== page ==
Assist in developing project budgets and approval of change requests. Implementations often have a public dollar value and a not-so-public amount. The executive sponsor must have the ability to commit the discretionary amount, or at least the confidence to take requests to firm's executive team for approval. The board may need to approve large requests, but the executive sponsor should have some discretion.
Participate in project meetings. The project manager needs to manage the implementation day to day, but executive sponsors are too often unaware of important events and issues. An executive sponsor should get a regular report including progress, schedule, budget, issues, staffing, etc. Ideally, this would be a weekly face-to-face that includes other key members of the project team. Vendor(s) can add value, as well.
Assist in conflict resolution. The executive sponsor must know the business rules and processes to help facilitate issue resolution. While the executive sponsor must have confidence in his or her self in order to resolve issues, they must also be confident enough to seek the advice of others as needed. Management must be confident that the executive sponsor will make good choices, including when to involve them in issues. The project manager, the implementation teams, and the staff must be confident in the executive sponsor’s knowledge and willingness to support proposed solutions. The executive sponsor must be able to get issues put to bed in a reasonable amount of time in order to keep the schedule.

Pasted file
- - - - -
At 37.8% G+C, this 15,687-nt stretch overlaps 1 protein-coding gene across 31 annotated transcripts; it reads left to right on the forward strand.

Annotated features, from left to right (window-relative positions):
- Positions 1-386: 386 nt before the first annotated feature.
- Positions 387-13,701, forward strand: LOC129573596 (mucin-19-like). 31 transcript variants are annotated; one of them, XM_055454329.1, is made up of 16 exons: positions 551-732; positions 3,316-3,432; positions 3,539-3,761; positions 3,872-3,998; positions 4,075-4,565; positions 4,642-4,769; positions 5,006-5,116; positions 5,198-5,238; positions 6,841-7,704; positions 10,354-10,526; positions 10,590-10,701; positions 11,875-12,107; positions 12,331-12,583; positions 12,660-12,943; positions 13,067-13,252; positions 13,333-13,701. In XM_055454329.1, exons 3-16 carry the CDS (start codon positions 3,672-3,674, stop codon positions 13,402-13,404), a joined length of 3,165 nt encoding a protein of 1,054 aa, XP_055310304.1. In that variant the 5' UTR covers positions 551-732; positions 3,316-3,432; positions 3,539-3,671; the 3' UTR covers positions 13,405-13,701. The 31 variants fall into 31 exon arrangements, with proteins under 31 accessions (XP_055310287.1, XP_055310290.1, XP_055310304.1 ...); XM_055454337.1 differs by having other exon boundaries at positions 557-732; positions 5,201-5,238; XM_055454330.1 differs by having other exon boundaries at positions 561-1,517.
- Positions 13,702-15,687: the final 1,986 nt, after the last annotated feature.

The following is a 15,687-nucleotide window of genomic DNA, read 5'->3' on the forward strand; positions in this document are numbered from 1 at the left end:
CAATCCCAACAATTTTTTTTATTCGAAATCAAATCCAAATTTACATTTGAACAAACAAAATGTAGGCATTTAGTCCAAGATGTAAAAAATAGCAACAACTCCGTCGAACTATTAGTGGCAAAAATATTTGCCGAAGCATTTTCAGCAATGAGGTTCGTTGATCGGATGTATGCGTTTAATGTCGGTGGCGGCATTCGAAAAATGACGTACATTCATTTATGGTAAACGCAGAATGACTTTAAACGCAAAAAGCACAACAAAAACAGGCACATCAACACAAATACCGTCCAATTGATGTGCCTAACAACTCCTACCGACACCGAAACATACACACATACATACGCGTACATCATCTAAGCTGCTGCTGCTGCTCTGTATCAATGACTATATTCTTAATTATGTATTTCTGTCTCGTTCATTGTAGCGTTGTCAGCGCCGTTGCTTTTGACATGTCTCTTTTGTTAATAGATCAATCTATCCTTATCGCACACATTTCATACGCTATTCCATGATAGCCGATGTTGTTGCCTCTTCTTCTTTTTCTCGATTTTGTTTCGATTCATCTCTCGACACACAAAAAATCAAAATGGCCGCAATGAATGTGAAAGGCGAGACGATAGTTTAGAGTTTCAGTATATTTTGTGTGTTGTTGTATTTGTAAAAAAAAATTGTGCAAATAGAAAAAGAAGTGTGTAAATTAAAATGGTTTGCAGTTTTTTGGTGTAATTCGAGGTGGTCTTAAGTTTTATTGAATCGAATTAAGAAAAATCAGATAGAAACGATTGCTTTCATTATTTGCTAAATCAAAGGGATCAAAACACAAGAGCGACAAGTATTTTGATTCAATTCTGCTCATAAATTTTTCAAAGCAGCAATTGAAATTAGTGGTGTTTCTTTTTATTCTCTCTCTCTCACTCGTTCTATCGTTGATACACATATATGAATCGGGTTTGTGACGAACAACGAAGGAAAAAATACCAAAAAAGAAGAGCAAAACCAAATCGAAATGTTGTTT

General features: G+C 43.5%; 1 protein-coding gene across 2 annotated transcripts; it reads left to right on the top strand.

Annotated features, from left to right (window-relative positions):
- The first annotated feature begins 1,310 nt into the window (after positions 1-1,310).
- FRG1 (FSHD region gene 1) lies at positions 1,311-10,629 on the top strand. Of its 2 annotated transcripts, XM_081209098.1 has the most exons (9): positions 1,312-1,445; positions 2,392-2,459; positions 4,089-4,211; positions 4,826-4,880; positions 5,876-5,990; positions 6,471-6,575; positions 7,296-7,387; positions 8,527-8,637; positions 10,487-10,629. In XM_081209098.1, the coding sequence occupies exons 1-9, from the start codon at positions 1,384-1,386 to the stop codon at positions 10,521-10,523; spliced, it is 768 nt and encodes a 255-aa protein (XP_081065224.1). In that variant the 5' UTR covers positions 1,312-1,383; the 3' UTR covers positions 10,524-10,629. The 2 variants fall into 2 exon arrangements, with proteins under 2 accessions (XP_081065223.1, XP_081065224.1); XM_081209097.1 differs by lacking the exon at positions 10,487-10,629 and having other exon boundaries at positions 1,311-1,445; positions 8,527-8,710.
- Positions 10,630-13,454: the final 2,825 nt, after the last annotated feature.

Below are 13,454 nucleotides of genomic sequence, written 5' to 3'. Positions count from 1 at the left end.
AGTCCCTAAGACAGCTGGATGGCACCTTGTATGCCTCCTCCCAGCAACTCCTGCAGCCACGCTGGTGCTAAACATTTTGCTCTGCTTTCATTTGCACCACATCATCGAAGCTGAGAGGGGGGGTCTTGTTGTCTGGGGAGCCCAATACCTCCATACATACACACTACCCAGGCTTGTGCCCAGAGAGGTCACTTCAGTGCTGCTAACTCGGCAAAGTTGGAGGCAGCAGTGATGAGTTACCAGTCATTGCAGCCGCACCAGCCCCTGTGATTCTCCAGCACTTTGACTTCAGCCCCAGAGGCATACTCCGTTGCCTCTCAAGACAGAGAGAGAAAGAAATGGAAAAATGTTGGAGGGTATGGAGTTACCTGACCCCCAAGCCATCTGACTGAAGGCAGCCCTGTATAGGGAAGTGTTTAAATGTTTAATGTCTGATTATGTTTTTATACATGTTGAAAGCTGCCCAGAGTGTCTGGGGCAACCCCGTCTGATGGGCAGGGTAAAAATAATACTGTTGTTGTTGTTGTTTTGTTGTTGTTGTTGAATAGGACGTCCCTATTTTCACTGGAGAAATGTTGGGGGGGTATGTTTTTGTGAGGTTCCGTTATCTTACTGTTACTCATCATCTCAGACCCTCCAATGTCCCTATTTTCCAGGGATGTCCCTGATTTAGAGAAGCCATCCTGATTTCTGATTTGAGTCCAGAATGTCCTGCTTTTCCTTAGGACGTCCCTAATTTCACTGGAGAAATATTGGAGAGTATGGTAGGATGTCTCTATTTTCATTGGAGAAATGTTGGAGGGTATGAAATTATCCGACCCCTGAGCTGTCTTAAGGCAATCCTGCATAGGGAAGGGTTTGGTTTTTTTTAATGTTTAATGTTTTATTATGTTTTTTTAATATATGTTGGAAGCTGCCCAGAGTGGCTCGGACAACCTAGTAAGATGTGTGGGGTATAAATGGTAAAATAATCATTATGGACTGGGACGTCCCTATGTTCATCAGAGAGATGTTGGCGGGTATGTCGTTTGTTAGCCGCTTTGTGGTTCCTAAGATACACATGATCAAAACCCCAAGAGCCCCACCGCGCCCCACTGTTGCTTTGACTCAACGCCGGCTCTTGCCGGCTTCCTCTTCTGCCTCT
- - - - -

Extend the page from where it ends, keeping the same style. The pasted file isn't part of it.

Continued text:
Handling the politics
The executive sponsor must be as immune as possible to the dreaded “end around” – disgruntled parties who take their grievance to the executive sponsor’s peers or superiors. Nobody wants to abandon an opportunity because a group on the implementation team couldn't sell a good idea to the project manager or the executive sponsor.
At the same time, nothing will undermine the credibility of the executive sponsor more than to have his or her decisions regularly or even occasionally reversed, particularly by team members who circumvented the implementation hierarchy. The company needs an executive sponsor who can make a decision and then make that decision stick. The successful executive sponsor also needs to know when to take an issue to the firm’s executive team.
An executive sponsor must have the ability, not just the potential, to cut across an organization's various structural and political fiefdoms. The executive team must have confidence in the sponsor and support his decisions – not simply wipe their collective brow and give thanks that none of them that was nominated.
Bob Stewart has over 20 years of experience working with construction-specific ERP software packages. Bob is a founding partner and principal consultant for Construction Change Partners. Construction Change Partners help construction companies evaluate, select, and implement the software they need to help run their businesses more effectively. Bob can be reached at firstname.lastname@example.org